Recruiting Students for a CREST Team

Ways of recruiting students are as varied as the institutions they represent and reflect the personalities of the faculty members involved. Below are some ideas for recruitment:

  • recruit from an incoming freshman summer science program
  • announcement in introductory biology and chemistry courses
  • ask faculty colleagues to recommend engaged students who might benefit from participating
  • ask students directly (suggestion from a school where noone ever volunteers)
  • posters
  • promote at campus-wide 'clubs' day - this is especially valuable if you are also promoting a science club or ASBMB student chapter
  • incorporate project as part of existing course (as a project, an optional project, or an extra credit project)
  • create a special topics course focused on the CREST Project
  • email transfer students or students in science majors
  • display models of past projects (or include photos of models) in recruitment efforts
  • explore opportunities to collaborate with other departments - art (design aspects), computer science (coding) or English/communications (writing) - this is especially helpful if you are at a small school to draw on a larger pool of students, and it also models interdisciplinary interactions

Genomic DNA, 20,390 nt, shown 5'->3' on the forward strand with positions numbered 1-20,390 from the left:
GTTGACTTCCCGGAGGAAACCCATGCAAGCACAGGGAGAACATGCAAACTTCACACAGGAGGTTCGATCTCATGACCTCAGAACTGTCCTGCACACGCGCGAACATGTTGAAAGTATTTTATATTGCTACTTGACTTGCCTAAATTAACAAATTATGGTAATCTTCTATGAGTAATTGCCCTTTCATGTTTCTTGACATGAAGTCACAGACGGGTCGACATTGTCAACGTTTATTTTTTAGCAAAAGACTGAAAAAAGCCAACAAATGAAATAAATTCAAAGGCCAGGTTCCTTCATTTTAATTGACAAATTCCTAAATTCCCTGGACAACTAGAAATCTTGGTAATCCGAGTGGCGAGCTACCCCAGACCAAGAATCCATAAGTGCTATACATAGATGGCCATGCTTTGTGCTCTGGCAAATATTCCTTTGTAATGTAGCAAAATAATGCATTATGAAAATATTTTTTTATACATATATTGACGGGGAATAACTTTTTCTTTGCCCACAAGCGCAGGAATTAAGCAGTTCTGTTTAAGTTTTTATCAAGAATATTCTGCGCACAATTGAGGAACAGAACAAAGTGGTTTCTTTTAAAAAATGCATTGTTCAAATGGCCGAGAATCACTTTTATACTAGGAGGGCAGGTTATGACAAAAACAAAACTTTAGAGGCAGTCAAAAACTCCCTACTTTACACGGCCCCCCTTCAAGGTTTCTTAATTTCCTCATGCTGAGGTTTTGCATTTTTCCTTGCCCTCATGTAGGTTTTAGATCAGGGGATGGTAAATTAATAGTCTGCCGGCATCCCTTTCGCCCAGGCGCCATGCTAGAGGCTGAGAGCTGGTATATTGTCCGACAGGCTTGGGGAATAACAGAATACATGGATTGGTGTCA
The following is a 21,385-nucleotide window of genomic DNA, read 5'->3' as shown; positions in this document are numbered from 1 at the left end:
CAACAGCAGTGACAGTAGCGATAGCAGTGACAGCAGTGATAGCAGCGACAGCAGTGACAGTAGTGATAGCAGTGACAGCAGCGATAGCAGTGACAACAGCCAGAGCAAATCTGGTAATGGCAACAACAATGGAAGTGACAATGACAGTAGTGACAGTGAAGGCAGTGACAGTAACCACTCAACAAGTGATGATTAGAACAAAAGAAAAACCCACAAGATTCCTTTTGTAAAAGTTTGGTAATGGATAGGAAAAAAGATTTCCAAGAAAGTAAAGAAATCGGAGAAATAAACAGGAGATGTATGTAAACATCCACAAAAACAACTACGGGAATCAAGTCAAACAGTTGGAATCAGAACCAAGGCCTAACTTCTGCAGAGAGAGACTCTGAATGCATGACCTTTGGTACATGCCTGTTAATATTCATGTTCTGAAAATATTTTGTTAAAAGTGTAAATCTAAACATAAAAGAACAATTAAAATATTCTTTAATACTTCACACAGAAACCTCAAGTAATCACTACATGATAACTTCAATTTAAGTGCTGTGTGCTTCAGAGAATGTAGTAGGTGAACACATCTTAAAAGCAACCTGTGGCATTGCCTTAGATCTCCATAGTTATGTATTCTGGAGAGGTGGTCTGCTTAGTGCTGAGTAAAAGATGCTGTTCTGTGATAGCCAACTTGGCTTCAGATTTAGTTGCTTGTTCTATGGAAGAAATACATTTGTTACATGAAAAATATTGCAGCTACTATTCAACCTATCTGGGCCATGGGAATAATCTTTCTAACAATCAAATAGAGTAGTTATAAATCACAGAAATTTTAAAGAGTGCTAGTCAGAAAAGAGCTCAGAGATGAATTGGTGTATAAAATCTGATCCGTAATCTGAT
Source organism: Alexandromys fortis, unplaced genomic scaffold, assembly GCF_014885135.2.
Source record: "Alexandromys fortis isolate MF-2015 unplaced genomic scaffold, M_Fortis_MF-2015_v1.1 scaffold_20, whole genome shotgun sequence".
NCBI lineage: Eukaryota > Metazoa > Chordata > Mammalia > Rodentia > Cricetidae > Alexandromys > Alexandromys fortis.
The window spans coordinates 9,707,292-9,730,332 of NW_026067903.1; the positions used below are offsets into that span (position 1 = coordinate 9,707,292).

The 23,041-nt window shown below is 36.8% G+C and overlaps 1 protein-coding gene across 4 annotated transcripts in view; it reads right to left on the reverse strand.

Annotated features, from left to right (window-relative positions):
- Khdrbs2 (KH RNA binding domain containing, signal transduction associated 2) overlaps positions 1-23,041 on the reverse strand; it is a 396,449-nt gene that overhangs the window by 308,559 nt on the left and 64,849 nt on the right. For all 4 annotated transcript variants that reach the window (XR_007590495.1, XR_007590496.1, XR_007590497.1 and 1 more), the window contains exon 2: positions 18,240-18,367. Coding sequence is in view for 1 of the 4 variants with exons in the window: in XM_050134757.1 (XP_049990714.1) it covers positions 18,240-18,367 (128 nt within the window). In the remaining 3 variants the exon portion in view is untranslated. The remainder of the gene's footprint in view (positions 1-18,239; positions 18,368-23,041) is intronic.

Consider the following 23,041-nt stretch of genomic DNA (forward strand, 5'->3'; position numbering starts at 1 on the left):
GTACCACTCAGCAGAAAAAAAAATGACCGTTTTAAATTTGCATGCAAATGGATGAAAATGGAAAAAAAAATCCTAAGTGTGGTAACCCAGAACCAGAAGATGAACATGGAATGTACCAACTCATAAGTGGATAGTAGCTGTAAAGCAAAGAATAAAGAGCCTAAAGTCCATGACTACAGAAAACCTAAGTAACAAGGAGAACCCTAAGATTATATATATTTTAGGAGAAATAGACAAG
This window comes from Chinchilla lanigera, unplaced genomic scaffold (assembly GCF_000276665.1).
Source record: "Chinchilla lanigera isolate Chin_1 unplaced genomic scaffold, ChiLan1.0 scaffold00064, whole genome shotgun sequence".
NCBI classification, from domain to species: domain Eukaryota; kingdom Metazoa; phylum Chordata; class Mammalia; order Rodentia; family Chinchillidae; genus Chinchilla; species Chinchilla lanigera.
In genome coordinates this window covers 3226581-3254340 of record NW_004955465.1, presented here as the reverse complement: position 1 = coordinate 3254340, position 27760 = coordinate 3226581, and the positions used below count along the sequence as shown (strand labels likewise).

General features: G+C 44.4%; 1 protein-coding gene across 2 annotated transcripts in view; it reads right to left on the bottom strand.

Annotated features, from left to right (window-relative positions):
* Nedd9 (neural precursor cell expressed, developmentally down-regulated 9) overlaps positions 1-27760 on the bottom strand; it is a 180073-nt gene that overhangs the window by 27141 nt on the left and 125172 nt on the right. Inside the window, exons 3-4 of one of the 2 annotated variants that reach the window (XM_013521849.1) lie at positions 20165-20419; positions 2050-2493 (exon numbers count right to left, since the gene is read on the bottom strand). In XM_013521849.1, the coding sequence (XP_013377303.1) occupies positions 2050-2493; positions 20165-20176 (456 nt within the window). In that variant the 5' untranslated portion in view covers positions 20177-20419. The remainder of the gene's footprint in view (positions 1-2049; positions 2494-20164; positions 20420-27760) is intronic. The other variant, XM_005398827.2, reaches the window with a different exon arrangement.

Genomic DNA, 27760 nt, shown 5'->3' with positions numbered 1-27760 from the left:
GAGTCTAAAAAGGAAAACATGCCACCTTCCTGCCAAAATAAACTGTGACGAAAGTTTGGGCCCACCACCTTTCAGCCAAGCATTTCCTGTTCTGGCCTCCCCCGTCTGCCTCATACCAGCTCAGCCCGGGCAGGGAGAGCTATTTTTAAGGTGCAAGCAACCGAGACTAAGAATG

Time Commitment and Workflow

ASBMB announces award winners in late summer. CREST faculty advisors from prior CREST projects are asked for input on selecting a researcher - and topic - from the list of award winners. The CREST topic for the year is announced on the CREST website by the end of August.

CREST teams register in the fall, typically by mid-September. In the fall, teams meet weekly for about an hour to discuss papers they have read (outside of meetings), pick a topic, identify a PDB file, and design a protein model that tells a molecular story. Some teams need a couple of extra meetings to finish their model design by the end of December.